“How nice,” I said, frowning at the pile of books I’d lugged down in my suitcase.

So, okay, I wasn’t going to make a sale, but I could at least get some practice reading in front of an audience. A very safe audience of smiling nanas, all of whom loved the book and, by the end of the hour, loved me as well.

The other night, when I read at the Light Club, there were no adoring grandmothers in the crowd. Just a whole lot of hipsters wearing dark Patagonia jackets and multi-colored ski hats.

All the writers who went up before me read from their iPhones.

They read from their iPhones.

As I sat in a corner booth, sipping a Campari and soda, I worriedly fingered my stack of printed pages. “They’re so going to think I’m just an old lady up there,” I whined to my friend Rebecca.

“Shut up,” she said smiling. “You’re an amazing writer. And you’re very cool.” Then she rubbed my back to keep me from dry-heaving.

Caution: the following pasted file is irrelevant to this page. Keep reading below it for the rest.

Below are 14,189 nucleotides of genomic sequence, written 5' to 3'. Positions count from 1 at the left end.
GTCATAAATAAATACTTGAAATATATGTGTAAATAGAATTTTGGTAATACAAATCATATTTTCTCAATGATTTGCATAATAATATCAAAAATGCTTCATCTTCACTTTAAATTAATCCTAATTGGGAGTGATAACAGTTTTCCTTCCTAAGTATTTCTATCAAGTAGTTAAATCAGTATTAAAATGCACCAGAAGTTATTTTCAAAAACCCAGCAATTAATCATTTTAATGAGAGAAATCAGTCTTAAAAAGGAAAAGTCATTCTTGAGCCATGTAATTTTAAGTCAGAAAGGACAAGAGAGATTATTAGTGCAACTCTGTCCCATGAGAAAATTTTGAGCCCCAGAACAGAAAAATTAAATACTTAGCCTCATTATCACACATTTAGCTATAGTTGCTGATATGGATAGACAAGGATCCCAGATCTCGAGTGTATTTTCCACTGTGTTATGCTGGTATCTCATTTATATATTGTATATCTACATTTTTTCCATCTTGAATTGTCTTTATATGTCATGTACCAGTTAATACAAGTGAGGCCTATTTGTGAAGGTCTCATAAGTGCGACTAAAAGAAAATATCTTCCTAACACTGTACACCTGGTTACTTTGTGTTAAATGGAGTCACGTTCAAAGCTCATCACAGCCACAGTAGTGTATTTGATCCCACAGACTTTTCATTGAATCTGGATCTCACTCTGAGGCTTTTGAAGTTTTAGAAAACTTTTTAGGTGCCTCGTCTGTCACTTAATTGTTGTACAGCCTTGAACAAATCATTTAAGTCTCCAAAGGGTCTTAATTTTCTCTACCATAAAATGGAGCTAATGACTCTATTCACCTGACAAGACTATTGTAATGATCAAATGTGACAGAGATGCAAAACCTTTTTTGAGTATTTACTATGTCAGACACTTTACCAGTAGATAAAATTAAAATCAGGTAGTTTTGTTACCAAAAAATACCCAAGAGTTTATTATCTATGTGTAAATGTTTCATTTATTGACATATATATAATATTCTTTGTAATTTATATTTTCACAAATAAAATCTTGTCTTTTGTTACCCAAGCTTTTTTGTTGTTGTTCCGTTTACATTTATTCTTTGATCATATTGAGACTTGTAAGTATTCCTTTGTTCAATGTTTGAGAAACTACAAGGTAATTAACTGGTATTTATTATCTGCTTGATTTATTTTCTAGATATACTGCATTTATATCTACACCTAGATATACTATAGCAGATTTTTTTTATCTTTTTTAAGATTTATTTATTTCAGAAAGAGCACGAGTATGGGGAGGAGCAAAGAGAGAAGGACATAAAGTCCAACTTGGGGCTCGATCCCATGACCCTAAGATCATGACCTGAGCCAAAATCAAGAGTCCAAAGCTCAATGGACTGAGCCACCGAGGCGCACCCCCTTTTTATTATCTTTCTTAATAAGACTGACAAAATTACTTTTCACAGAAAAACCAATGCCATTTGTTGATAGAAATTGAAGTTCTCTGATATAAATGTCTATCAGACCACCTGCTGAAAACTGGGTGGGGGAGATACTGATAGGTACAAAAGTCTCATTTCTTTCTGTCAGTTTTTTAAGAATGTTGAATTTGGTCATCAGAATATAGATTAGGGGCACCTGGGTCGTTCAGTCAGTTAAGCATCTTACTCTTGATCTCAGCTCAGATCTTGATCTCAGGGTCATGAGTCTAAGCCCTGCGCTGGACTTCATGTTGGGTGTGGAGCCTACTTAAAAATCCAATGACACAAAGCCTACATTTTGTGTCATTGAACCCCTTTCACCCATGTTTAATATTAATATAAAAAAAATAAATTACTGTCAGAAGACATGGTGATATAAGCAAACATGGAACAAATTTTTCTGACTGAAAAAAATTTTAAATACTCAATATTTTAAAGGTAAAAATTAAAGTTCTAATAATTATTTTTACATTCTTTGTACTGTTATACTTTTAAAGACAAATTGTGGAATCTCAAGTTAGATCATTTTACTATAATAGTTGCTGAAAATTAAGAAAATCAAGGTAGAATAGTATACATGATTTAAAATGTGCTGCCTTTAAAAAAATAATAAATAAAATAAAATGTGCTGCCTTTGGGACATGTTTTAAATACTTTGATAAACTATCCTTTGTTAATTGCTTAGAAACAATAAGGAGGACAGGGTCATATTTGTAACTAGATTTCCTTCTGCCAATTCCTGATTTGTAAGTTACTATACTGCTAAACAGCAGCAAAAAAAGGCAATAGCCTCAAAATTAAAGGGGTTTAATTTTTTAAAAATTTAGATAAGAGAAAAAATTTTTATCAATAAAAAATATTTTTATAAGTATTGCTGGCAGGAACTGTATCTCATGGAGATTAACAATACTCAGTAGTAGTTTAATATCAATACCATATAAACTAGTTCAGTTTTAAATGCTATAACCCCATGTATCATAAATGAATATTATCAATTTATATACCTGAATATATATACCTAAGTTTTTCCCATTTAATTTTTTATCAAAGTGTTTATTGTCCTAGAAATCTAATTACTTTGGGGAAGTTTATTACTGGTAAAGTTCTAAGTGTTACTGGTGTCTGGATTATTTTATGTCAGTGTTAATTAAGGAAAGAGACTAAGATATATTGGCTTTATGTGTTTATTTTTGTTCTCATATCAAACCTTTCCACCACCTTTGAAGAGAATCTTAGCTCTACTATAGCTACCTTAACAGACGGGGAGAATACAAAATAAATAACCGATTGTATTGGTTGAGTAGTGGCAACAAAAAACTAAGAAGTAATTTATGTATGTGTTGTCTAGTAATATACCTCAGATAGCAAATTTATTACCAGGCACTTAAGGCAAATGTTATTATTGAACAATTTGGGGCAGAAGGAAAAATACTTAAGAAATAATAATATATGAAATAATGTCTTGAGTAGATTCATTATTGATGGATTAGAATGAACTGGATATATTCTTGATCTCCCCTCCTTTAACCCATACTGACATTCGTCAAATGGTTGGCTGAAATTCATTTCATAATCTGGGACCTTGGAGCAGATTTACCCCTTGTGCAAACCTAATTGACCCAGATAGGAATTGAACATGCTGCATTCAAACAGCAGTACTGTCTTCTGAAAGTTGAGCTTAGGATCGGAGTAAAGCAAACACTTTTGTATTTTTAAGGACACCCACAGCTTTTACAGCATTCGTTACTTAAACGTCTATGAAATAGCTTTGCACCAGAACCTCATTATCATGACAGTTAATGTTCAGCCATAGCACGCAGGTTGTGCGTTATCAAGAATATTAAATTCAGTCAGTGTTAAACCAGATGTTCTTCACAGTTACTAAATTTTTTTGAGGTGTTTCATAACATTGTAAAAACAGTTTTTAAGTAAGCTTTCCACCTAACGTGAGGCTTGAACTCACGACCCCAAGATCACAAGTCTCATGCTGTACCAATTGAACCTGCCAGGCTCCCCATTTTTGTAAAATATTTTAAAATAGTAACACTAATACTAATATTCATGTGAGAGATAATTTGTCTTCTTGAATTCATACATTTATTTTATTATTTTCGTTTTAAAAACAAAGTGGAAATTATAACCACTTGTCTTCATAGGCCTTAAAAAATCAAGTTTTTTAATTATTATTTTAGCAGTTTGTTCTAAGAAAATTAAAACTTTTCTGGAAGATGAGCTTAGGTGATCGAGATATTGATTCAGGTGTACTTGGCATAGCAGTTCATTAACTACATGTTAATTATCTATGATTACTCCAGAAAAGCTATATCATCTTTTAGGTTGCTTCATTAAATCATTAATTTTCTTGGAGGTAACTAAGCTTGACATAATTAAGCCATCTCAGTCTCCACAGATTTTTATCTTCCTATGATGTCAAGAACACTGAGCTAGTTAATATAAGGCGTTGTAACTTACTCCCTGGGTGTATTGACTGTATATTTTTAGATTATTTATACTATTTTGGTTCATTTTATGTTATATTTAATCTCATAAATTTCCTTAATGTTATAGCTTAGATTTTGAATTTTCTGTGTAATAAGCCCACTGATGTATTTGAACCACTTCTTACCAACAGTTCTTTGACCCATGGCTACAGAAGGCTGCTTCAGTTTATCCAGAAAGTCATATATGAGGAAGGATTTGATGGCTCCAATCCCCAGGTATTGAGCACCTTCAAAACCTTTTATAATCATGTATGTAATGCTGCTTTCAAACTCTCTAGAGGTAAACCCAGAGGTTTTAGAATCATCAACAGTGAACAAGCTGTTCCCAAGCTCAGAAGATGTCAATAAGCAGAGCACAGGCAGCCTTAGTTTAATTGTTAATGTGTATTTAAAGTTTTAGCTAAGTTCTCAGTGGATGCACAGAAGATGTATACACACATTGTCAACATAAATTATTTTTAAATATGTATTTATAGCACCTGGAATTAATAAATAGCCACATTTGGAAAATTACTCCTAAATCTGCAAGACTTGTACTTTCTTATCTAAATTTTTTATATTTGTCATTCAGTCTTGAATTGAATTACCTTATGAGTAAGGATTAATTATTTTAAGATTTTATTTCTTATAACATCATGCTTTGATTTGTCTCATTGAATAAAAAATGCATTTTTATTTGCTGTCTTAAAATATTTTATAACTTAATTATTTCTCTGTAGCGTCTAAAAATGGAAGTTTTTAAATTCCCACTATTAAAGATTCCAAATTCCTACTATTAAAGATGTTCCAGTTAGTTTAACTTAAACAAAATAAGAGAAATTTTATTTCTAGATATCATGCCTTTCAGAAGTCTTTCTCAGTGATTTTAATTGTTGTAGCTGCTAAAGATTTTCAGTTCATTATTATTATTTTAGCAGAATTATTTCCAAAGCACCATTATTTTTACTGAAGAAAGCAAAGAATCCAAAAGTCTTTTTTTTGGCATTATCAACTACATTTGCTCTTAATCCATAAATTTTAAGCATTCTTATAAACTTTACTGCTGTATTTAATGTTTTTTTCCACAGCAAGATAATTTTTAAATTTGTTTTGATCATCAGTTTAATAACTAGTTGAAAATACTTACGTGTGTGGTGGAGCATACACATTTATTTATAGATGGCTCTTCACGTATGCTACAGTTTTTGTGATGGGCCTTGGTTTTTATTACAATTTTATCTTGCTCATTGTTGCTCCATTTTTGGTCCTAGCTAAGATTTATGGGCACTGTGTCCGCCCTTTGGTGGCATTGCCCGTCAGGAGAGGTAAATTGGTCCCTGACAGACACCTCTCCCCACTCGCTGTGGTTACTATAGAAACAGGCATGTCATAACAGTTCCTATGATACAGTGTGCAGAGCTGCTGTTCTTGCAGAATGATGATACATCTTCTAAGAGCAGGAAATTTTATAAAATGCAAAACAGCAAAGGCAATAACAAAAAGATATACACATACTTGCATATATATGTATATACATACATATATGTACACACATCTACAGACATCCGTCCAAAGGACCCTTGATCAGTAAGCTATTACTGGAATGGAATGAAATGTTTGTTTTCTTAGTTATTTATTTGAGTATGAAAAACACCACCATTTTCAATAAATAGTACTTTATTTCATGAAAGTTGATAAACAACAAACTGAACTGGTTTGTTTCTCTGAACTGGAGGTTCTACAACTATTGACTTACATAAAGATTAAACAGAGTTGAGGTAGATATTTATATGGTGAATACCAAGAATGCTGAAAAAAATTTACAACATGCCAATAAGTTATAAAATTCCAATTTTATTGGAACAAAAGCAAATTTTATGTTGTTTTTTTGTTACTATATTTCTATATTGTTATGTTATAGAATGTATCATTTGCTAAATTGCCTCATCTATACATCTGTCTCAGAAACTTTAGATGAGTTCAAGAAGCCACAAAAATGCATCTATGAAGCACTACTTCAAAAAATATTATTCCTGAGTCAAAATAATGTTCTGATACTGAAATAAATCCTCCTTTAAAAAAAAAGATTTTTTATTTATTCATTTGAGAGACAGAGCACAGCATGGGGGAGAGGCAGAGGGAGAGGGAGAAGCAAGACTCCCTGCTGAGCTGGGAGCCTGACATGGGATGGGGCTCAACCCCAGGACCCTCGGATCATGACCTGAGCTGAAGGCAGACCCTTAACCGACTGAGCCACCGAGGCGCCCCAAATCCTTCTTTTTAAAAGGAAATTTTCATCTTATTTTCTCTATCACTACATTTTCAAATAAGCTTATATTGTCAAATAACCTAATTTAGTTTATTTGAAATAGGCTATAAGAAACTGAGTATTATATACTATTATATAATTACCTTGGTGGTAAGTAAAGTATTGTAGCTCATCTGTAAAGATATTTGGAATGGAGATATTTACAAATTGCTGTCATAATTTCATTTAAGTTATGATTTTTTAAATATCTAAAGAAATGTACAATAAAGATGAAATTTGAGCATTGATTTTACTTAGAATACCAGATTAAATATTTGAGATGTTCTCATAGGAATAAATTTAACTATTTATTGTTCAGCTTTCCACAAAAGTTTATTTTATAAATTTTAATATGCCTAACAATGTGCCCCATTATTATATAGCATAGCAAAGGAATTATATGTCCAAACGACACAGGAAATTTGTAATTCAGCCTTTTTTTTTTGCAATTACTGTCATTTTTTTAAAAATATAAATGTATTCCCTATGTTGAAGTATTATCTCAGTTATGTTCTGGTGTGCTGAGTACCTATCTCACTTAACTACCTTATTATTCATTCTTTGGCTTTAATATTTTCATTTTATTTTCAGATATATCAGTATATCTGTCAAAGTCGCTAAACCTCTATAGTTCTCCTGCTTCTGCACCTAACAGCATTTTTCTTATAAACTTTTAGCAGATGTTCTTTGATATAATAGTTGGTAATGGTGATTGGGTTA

After the fourth reader, Meg leapt up onto the stage. “I would like to introduce my friend, Lisa,  someone I admire and adore,” she announced to the crowd, “because she is able to bring you into her world within seconds of meeting her. And she has an amazing way with words. You are so going to love her.”


This IS me.

Heart pounding, sweat pooling under my arms, I climbed the stairs and looked around at the lithe buzzed bodies strewn around couches and chairs. Perched expectantly on bar stools. Huddled by the door. The place was packed. Like, sardine packed. Standing- room only. All eyes on me.

When I leaned toward the microphone and said, “Thank you, Meg, for that most underwhelming introduction,” most everyone laughed.

I relaxed, just a little. I asked if any of the writers in the audience had ever entered a writing contest with a word limit. A dozen hands flew into the air. Okay, they could relate. I told them that a long time ago I entered a contest for Taster’s Choice Coffee: Tell us about your most romantic date in 250 words or less.